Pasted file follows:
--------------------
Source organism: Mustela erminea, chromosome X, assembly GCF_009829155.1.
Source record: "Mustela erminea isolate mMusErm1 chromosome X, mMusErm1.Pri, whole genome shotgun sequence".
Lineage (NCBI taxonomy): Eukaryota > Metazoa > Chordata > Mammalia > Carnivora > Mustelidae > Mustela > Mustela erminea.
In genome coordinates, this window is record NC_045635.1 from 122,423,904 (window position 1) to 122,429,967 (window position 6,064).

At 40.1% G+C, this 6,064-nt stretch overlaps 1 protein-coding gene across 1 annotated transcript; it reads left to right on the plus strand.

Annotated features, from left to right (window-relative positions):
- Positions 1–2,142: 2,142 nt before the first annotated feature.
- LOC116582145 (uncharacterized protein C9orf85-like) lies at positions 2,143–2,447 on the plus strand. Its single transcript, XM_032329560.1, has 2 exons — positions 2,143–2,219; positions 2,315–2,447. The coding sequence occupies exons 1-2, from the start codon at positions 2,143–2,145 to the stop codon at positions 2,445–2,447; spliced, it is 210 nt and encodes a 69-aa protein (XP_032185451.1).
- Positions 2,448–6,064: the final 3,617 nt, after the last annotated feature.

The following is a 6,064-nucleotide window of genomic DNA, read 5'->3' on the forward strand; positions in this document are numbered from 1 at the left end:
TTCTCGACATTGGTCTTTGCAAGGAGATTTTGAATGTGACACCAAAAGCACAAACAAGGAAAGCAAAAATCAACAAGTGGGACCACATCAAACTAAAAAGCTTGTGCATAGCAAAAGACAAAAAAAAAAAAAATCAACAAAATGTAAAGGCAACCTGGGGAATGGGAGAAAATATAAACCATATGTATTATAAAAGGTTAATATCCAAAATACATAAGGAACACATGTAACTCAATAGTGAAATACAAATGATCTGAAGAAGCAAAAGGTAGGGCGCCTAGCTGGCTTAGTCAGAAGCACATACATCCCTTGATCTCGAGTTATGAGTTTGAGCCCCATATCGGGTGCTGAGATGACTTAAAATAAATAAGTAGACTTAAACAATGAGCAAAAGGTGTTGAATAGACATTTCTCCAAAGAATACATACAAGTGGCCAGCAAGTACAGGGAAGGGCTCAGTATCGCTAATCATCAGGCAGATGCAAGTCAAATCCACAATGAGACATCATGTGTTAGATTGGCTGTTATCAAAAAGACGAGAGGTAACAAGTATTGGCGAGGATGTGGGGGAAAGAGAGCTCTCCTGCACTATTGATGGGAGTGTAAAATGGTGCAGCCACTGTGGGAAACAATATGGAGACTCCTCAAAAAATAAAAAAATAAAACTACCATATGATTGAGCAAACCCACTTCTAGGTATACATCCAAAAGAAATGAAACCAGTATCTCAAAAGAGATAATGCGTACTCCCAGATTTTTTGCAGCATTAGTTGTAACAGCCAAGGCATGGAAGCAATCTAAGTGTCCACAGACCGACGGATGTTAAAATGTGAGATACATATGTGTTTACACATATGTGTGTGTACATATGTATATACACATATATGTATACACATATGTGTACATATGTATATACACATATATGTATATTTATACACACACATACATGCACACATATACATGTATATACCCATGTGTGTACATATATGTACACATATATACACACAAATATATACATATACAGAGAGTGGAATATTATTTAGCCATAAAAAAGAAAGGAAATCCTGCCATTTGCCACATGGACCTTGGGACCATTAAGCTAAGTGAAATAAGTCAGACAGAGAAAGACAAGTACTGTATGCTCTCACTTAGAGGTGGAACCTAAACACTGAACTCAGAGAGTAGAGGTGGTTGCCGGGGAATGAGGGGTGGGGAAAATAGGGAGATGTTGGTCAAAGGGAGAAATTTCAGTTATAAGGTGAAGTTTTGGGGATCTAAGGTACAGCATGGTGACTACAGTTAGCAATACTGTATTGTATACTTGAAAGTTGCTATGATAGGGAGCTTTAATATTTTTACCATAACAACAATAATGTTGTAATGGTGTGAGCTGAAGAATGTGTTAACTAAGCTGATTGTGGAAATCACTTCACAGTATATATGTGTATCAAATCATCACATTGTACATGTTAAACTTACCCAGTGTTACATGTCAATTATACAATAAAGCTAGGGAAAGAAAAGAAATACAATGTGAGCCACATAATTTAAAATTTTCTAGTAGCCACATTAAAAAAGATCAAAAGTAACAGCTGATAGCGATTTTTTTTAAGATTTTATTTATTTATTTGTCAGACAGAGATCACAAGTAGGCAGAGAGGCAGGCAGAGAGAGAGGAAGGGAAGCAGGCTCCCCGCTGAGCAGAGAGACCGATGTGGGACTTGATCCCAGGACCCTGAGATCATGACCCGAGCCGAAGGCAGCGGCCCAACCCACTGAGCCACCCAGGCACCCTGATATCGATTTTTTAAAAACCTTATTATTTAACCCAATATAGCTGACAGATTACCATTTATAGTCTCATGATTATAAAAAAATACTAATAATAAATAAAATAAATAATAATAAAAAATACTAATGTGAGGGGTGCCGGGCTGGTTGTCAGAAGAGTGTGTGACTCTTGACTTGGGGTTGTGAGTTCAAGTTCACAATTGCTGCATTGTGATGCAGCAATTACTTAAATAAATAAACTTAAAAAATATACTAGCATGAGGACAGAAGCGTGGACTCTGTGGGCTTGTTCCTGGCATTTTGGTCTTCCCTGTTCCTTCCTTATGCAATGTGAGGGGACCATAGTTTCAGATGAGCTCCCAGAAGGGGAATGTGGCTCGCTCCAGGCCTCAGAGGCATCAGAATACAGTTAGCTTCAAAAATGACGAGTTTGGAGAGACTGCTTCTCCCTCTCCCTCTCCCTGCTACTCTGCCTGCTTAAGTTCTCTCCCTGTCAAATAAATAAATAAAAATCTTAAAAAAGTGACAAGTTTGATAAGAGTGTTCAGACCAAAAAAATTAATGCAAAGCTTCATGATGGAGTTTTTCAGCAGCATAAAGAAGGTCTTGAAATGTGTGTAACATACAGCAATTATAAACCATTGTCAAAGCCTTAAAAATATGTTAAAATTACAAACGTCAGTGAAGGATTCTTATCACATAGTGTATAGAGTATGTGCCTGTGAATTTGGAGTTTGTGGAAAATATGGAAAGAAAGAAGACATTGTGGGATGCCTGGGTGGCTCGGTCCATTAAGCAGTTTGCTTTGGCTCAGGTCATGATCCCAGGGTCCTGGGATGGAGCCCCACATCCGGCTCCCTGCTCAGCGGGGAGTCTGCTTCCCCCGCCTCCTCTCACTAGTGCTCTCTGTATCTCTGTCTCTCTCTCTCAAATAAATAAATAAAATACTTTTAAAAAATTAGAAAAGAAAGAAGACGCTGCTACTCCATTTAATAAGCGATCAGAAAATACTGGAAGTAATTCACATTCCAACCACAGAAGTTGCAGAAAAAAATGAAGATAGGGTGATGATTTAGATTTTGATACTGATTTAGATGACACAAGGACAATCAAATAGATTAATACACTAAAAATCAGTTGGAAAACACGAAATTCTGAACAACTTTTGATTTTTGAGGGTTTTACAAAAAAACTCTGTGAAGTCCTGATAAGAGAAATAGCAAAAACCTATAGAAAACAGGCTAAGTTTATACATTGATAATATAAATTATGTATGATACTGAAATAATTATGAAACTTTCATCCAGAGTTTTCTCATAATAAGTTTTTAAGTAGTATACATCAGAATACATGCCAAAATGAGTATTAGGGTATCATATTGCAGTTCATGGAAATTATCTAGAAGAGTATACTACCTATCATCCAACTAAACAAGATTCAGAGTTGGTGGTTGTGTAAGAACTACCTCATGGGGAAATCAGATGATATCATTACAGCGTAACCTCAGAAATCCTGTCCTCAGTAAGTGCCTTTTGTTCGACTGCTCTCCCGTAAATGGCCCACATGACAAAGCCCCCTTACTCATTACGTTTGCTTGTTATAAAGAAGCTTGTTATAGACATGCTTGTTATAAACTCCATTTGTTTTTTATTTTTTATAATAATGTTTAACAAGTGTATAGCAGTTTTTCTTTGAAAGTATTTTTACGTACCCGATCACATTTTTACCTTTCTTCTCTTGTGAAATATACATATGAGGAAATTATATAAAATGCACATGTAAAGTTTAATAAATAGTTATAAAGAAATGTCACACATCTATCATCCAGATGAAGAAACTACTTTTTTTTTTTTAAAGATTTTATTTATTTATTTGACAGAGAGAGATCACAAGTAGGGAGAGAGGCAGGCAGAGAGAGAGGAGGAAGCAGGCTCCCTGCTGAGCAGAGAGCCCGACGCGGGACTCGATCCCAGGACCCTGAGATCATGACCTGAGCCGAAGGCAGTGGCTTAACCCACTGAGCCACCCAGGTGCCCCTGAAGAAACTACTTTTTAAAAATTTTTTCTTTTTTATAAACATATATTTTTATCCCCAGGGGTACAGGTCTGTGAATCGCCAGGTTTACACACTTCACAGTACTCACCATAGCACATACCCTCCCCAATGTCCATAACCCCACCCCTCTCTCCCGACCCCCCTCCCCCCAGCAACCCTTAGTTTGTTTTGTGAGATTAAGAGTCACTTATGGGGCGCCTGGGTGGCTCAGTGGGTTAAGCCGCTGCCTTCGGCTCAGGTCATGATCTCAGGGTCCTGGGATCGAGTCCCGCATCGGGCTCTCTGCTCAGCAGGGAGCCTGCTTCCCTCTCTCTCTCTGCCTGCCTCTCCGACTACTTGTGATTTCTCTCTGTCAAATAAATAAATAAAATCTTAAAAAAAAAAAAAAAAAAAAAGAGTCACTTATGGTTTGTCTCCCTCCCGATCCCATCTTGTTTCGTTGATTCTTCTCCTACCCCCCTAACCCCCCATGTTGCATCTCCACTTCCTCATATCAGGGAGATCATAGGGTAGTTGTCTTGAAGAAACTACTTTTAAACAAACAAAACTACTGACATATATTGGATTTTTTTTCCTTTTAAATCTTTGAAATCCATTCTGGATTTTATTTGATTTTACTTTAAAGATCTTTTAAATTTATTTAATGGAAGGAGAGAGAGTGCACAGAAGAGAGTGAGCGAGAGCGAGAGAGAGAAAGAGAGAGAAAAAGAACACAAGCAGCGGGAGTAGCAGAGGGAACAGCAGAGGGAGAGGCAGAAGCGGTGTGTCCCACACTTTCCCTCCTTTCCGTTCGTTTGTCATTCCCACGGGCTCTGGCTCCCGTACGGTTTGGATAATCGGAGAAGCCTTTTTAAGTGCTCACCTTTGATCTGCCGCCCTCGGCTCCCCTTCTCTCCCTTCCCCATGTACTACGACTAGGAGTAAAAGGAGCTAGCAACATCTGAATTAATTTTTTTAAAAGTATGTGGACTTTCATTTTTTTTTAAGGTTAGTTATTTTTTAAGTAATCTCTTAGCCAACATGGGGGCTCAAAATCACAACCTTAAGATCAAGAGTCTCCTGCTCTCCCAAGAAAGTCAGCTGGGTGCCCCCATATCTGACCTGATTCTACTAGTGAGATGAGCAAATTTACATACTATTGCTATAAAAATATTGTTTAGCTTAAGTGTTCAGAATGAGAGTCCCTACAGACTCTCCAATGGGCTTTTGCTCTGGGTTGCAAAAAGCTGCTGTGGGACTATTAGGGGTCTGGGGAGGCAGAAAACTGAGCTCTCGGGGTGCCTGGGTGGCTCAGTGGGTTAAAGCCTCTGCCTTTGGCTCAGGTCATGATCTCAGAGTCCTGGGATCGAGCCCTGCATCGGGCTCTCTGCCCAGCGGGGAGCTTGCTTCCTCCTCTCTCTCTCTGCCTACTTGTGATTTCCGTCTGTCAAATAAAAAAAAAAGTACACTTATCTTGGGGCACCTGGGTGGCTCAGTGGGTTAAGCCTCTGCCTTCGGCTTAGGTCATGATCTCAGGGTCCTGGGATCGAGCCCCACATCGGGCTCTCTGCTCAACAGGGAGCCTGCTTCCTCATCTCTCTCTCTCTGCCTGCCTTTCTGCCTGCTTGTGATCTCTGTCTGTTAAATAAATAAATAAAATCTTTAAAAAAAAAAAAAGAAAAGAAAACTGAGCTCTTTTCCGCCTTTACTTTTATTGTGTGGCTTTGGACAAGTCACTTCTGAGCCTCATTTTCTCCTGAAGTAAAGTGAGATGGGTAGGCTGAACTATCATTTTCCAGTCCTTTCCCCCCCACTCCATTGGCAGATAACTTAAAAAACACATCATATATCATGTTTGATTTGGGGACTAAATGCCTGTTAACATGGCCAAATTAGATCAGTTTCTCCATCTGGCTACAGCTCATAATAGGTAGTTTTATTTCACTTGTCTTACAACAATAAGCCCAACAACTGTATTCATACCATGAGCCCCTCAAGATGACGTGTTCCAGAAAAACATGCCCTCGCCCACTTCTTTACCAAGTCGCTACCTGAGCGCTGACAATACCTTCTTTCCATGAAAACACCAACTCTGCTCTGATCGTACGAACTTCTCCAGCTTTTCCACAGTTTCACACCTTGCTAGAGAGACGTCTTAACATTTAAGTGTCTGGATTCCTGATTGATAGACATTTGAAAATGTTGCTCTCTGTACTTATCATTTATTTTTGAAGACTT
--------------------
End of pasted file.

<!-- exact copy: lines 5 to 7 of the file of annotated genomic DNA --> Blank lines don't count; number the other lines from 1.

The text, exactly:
At 40.1% G+C, this 6,064-nt stretch overlaps 1 protein-coding gene across 1 annotated transcript; it reads left to right on the plus strand.

Annotated features, from left to right (window-relative positions):
- Positions 1–2,142: 2,142 nt before the first annotated feature.